The Chinese authorities have approved Google's bid to buy phone maker Motorola Mobility, clearing the way for the $12.5 billion deal to close early next week. China was the last country that needed to give its approval before the deal could officially close. The US and Europe had already approved the merger in February.
The AP reports that the Chinese government approved the deal on Saturday, Google spokeswoman Niki Fenwick said. "We look forward to closing the deal," she said. But Chinese regulators attached a big condition: That Google's Android operating system for mobile devices remain available to all at no cost for the next five years.
The approval brings the Internet search giant closer to sealing its biggest acquisition ever. Buying Motorola allows Google to expand into manufacturing phones, tablet computers and other consumer devices for the first time. The deal also gives Google access to more than 17,000 Motorola patents.
In other Google news, UK tabloid newspaper The Daily Mail, has raised the issue of Google's proximity with the UK government, "Tory ministers have held meetings with Google an average of once a month since the General Election," the tabloid revealed.
The close relationship goes back to Mr Cameron's first months as party leader. In 2006 and 2007, he spoke to the annual Google Zeitgeist conference.
There have been at least 23 meetings between Conservative ministers and Google since June 2010. with Prime Minister David Cameron meeting Google three times and Chancellor George Osborne met Google executives four times in past two years.
The links are so strong that in recent years at least three senior figures have moved between the Tories and Google.
Links with media giants are a highly sensitive topic for the Tories. The current section of the Leveson inquiry into Press standards is focusing on the painfully close ties between Rupert Murdoch's News Corp and the Conservatives.
Revelations have included the toe-curling text messages between the Prime Minister and the company's former chief executive, Rebekah Brooks. In addition, a series of emails have lifted the lid on the close relationship between News Corp's top lobbyist and Mr Hunt's department during the company's abortive attempt to take over satellite broadcaster BSkyB in 2011.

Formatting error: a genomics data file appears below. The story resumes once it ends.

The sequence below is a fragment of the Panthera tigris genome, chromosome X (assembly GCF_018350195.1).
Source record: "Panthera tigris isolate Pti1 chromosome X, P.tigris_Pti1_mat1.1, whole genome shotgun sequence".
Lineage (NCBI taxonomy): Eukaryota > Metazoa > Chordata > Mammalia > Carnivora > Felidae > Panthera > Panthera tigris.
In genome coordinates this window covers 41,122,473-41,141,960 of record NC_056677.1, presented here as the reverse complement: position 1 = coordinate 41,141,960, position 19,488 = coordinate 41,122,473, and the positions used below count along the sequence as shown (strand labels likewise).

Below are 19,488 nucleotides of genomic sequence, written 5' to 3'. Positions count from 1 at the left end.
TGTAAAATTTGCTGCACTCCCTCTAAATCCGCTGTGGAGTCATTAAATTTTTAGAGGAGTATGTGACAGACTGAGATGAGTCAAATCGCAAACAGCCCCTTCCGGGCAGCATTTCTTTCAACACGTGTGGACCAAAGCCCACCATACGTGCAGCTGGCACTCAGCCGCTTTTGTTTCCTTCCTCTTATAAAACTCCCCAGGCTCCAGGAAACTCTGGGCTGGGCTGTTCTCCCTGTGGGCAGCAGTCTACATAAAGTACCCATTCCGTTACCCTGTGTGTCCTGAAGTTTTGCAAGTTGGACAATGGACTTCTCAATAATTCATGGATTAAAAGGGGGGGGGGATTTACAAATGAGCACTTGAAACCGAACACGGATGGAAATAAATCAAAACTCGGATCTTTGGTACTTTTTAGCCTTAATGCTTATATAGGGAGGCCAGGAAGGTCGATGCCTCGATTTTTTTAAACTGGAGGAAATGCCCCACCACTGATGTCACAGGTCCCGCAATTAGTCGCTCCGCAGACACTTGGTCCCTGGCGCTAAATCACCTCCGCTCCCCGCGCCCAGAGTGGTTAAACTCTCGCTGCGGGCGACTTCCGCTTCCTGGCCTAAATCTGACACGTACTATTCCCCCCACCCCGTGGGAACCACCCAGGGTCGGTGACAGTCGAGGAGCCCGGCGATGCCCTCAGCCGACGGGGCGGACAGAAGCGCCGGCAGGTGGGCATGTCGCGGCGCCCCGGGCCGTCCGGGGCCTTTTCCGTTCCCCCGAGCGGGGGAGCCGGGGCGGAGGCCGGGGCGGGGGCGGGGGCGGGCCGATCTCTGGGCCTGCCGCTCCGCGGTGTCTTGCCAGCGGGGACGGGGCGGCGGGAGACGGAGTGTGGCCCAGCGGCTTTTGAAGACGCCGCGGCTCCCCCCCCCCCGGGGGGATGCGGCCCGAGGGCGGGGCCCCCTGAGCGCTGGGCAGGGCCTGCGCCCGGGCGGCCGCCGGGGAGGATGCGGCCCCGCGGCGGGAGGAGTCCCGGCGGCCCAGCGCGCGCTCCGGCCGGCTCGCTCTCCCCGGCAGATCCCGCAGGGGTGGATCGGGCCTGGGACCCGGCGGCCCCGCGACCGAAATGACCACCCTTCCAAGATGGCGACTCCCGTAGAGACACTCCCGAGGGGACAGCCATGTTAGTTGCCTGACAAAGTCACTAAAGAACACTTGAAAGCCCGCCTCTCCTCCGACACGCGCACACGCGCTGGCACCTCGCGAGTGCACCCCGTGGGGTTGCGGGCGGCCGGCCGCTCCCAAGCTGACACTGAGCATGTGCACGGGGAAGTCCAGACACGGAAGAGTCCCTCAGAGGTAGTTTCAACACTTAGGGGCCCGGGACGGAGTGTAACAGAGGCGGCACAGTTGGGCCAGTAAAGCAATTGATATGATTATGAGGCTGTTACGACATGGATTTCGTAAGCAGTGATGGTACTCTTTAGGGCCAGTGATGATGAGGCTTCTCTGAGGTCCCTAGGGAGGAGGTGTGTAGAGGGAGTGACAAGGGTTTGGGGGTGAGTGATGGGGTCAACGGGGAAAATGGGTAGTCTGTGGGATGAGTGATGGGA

Labour has also accused the Conservatives of going soft on online porn because of its close relationships with firms such as Google. Last month a Google executive caused outrage when she said it was the fault of parents if their children saw adult content online. The executive in question was Naomi Gummer, who until recently was Mr Hunt's political adviser.
Google was approached by the Tories to store patients' records after the failure of Labour's health IT scheme.
A Google spokesperson said, "It's absolutely right that governments speak with companies about issues that affect their citizens. The British Government makes the list of those meetings publicly available - including the Daily Mail's 34 meetings over the same period." In other words, the Daily Mail has met with the Government almost one and a half times a month (on average) since they entered office - that's quite a bit more than Google has. It's likely those were high-level meetings, not editorial ones.
The paper concludes, "Rachel Whetstone is not the only senior Tory official to have links to Google. Naomi Gummer, daughter of Mr Cameron's Oxfordshire neighbour Lord Chadlington, worked with Miss Whetstone in Google's public policy division and is still an executive there. She was previously an adviser to Culture Secretary Jeremy Hunt. Amy Fisher, Caroline Spelman's special adviser since last year, did a stint at Google as a press officer with Miss Whetstone."